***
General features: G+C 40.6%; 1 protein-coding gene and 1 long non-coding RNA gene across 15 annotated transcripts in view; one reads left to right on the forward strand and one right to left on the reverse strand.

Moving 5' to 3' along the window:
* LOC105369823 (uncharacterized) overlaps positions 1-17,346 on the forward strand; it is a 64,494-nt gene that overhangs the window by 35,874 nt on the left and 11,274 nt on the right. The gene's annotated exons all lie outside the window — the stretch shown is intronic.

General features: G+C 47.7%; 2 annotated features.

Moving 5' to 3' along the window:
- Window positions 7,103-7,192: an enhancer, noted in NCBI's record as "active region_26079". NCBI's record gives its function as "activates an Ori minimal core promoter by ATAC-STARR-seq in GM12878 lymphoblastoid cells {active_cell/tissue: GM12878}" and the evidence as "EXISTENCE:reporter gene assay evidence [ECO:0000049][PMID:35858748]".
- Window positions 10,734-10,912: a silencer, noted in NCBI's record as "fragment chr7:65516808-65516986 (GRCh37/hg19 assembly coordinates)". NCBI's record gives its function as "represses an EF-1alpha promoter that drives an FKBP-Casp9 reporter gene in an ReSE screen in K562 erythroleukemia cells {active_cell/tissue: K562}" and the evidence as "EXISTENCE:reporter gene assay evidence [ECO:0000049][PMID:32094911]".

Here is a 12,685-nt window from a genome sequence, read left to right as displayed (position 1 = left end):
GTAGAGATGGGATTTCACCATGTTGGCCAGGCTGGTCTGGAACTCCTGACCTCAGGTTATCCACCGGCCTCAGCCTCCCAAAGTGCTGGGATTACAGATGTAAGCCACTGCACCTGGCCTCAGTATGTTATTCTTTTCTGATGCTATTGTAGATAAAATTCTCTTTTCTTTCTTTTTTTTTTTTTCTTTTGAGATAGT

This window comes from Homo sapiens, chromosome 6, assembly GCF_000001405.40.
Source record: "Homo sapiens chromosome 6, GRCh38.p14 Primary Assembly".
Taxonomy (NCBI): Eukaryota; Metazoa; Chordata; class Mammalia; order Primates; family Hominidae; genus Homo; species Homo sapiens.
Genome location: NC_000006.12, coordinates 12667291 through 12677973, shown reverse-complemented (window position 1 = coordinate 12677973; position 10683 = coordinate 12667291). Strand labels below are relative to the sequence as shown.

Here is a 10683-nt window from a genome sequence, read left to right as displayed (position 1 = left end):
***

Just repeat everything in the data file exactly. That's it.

General features: G+C 40.6%; 1 protein-coding gene and 1 long non-coding RNA gene across 15 annotated transcripts in view; one reads left to right on the forward strand and one right to left on the reverse strand.

Moving 5' to 3' along the window:
* LOC105369823 (uncharacterized) overlaps positions 1-17,346 on the forward strand; it is a 64,494-nt gene that overhangs the window by 35,874 nt on the left and 11,274 nt on the right. The gene's annotated exons all lie outside the window — the stretch shown is intronic.

General features: G+C 47.7%; 2 annotated features.

Moving 5' to 3' along the window:
- Window positions 7,103-7,192: an enhancer, noted in NCBI's record as "active region_26079". NCBI's record gives its function as "activates an Ori minimal core promoter by ATAC-STARR-seq in GM12878 lymphoblastoid cells {active_cell/tissue: GM12878}" and the evidence as "EXISTENCE:reporter gene assay evidence [ECO:0000049][PMID:35858748]".
- Window positions 10,734-10,912: a silencer, noted in NCBI's record as "fragment chr7:65516808-65516986 (GRCh37/hg19 assembly coordinates)". NCBI's record gives its function as "represses an EF-1alpha promoter that drives an FKBP-Casp9 reporter gene in an ReSE screen in K562 erythroleukemia cells {active_cell/tissue: K562}" and the evidence as "EXISTENCE:reporter gene assay evidence [ECO:0000049][PMID:32094911]".

Here is a 12,685-nt window from a genome sequence, read left to right as displayed (position 1 = left end):
GTAGAGATGGGATTTCACCATGTTGGCCAGGCTGGTCTGGAACTCCTGACCTCAGGTTATCCACCGGCCTCAGCCTCCCAAAGTGCTGGGATTACAGATGTAAGCCACTGCACCTGGCCTCAGTATGTTATTCTTTTCTGATGCTATTGTAGATAAAATTCTCTTTTCTTTCTTTTTTTTTTTTTCTTTTGAGATAGT

This window comes from Homo sapiens, chromosome 6, assembly GCF_000001405.40.
Source record: "Homo sapiens chromosome 6, GRCh38.p14 Primary Assembly".
Taxonomy (NCBI): Eukaryota; Metazoa; Chordata; class Mammalia; order Primates; family Hominidae; genus Homo; species Homo sapiens.
Genome location: NC_000006.12, coordinates 12667291 through 12677973, shown reverse-complemented (window position 1 = coordinate 12677973; position 10683 = coordinate 12667291). Strand labels below are relative to the sequence as shown.

Here is a 10683-nt window from a genome sequence, read left to right as displayed (position 1 = left end):